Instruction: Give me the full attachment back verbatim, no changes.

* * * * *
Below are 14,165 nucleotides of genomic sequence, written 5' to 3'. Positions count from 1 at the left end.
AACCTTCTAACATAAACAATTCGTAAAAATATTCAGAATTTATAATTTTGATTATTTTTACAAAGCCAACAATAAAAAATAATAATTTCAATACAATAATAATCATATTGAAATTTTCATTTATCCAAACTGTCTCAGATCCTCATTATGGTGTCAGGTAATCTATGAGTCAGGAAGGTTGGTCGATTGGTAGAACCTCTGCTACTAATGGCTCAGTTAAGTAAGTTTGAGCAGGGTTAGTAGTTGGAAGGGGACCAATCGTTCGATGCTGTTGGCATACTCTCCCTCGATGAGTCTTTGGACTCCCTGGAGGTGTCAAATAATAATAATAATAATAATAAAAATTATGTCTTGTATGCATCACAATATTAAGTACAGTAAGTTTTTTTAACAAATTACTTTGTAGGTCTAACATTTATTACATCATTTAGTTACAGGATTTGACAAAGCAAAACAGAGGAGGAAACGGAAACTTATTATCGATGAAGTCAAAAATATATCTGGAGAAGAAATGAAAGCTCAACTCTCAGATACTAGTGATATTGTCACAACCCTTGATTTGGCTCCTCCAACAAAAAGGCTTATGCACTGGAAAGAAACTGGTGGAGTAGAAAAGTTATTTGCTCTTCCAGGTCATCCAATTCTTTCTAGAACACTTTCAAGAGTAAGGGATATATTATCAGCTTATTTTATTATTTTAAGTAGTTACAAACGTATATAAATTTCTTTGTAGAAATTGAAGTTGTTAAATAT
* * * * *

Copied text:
Below are 14,165 nucleotides of genomic sequence, written 5' to 3'. Positions count from 1 at the left end.
AACCTTCTAACATAAACAATTCGTAAAAATATTCAGAATTTATAATTTTGATTATTTTTACAAAGCCAACAATAAAAAATAATAATTTCAATACAATAATAATCATATTGAAATTTTCATTTATCCAAACTGTCTCAGATCCTCATTATGGTGTCAGGTAATCTATGAGTCAGGAAGGTTGGTCGATTGGTAGAACCTCTGCTACTAATGGCTCAGTTAAGTAAGTTTGAGCAGGGTTAGTAGTTGGAAGGGGACCAATCGTTCGATGCTGTTGGCATACTCTCCCTCGATGAGTCTTTGGACTCCCTGGAGGTGTCAAATAATAATAATAATAATAATAAAAATTATGTCTTGTATGCATCACAATATTAAGTACAGTAAGTTTTTTTAACAAATTACTTTGTAGGTCTAACATTTATTACATCATTTAGTTACAGGATTTGACAAAGCAAAACAGAGGAGGAAACGGAAACTTATTATCGATGAAGTCAAAAATATATCTGGAGAAGAAATGAAAGCTCAACTCTCAGATACTAGTGATATTGTCACAACCCTTGATTTGGCTCCTCCAACAAAAAGGCTTATGCACTGGAAAGAAACTGGTGGAGTAGAAAAGTTATTTGCTCTTCCAGGTCATCCAATTCTTTCTAGAACACTTTCAAGAGTAAGGGATATATTATCAGCTTATTTTATTATTTTAAGTAGTTACAAACGTATATAAATTTCTTTGTAGAAATTGAAGTTGTTAAATAT